New Zealand Trade and Enterprise (NZTE) has spent hundreds of thousands of dollars of tax payer money to fund two water bottling companies but has refused to release the names or locations of the companies involved or what exactly the money was given to them for. It has confirmed one company is foreign owned.
Documents obtained by Aotearoa Water Action (AWA) under the Official Information Act also reveal that NZTE invited water bottling company Nongfu to visit New Zealand in April 2015. The company is seeking to significantly expand the existing Otakiri Spring bottling plant in the Bay of Plenty with strong public opposition. Documents out of Minister Parker’s Office state that Nongfu Spring’s project with Otakiri Spring is in the NZTE investment pipeline as a ‘significant project’.
Sustainable Otakiri, a neighbourhood group challenging the resource consent, is seeking to block the 16,800m2 plant which will take up to 1,100,000m3 of local water per year, discharge up to 450m3 of phosphorus-rich process water per day into a nearby stream and put another 202 truck and trailer units daily on the already dangerous road to Tauranga.
“It’s a shock to learn that Nongfu may have potentially been funded by the taxpayer to take our water,” says Maureen Fraser of Sustainable Otakiri. “It’s clear that the government and our local council have been pushing this deal and the industry for years and it’s all been done in the shadows. The lack of transparency around this is a big concern. We feel let down – by the government, Minister Sage and our local council.”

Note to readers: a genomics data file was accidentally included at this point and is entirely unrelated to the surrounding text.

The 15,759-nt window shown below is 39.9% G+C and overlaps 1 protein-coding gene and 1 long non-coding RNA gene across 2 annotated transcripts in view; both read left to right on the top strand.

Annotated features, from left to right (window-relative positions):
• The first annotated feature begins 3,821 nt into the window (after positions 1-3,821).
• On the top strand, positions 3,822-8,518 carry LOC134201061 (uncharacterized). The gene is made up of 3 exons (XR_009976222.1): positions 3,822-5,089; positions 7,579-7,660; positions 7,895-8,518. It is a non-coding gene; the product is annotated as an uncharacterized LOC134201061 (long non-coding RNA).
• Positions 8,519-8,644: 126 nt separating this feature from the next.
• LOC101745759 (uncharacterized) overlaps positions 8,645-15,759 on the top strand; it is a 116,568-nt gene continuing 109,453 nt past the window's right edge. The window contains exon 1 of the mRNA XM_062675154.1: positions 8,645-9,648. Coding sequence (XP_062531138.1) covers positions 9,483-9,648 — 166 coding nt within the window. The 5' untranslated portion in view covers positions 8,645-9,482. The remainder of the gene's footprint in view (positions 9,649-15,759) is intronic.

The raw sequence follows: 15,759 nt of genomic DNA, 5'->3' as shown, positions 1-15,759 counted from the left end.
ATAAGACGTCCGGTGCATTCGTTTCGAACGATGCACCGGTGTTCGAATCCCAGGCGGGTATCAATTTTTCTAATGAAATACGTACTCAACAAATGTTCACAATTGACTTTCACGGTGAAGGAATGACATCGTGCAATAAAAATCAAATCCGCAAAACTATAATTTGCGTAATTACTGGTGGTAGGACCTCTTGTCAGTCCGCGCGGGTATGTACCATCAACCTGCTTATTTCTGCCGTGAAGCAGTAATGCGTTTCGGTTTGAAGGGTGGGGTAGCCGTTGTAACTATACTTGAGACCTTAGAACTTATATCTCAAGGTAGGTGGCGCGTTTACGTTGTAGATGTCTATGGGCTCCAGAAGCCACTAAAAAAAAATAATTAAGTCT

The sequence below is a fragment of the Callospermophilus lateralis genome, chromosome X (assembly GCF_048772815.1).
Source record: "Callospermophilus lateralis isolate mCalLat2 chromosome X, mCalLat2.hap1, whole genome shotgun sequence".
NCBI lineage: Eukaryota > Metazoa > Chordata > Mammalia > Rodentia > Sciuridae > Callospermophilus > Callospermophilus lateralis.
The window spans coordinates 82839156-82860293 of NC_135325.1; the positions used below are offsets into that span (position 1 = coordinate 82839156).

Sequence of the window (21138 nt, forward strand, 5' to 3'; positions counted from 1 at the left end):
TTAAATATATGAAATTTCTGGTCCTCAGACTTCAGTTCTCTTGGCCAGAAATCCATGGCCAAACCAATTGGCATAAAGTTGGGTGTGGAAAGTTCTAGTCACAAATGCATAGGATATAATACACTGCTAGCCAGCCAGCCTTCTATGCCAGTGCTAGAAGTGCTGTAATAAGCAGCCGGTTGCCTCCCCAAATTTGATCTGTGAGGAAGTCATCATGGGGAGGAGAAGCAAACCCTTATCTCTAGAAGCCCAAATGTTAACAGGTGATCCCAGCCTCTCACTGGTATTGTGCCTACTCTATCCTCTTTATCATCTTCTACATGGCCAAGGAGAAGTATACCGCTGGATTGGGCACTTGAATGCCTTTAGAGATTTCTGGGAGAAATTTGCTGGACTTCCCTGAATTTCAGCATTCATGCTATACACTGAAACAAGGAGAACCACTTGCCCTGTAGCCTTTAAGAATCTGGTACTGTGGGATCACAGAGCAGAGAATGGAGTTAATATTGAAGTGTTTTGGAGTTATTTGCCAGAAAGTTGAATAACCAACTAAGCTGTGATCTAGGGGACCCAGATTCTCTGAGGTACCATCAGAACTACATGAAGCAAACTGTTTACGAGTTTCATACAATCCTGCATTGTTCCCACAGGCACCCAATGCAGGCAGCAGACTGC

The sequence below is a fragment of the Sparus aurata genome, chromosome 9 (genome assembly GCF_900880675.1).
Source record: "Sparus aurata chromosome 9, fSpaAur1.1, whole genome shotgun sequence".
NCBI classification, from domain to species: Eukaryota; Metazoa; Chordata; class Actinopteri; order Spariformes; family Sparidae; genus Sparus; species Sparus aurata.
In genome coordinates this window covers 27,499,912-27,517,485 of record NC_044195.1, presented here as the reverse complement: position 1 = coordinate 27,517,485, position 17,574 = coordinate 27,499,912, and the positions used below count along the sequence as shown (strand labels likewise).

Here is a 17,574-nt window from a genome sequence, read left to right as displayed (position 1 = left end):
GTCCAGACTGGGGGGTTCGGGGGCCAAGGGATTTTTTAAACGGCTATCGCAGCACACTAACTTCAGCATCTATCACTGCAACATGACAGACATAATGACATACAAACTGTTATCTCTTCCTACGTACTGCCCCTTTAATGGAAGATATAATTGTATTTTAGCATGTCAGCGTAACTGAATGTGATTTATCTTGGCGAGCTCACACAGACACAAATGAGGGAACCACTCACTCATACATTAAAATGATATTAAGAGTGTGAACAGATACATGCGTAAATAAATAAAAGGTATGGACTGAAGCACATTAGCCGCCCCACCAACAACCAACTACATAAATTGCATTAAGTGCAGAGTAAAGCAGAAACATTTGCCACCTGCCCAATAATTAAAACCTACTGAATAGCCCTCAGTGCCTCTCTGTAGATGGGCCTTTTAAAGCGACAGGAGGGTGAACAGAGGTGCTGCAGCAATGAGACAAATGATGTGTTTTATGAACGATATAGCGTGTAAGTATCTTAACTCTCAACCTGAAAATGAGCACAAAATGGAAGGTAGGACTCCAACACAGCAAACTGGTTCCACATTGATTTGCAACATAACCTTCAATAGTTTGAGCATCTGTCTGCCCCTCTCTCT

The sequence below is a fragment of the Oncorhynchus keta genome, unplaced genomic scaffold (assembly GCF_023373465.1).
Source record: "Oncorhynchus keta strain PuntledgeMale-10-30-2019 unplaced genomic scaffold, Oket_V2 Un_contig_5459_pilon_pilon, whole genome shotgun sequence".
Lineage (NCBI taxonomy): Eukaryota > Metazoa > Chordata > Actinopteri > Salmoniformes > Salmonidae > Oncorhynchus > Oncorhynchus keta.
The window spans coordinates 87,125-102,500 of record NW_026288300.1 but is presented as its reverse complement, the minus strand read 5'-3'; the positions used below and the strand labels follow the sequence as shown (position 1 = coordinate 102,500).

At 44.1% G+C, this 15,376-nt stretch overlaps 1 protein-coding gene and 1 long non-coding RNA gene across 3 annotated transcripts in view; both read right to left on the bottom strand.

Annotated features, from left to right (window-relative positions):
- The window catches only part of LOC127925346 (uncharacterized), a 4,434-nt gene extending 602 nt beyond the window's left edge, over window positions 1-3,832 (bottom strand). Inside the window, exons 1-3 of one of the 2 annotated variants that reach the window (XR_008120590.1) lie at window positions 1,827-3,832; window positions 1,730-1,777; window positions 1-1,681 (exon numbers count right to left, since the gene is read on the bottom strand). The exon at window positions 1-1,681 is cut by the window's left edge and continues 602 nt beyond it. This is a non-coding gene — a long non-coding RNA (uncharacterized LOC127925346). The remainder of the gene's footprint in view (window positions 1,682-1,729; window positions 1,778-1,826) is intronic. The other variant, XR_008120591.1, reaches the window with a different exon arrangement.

She says it is unbelievable that the government is willing to fund multi-million dollar water bottling companies yet has left community group Sustainable Otakiri to crowdfund its Environment Court appeal against a subsidiary of Nongfu after the Government’s Environmental Legal Assistance Fund (ELA) declined its application making it virtually impossible for the community to challenge the consents.
Peter Richardson of Aotearoa Water Action (AWA) says the Resource Management Act was designed to have public participation as a check and balance but the financial obstacles for people wanting to oppose decisions is prohibitive leaving communities vulnerable. AWA has set up a PledgeMe campaign to help assist Sustainable Otakiri’s appeal.
“If the Ministry won’t create good law to manage water allocation, won’t adequately oversee the implementation of the Act by local councils and won’t fund public participation then the necessary safeguards, checks and balances aren’t there and our environment is at risk.”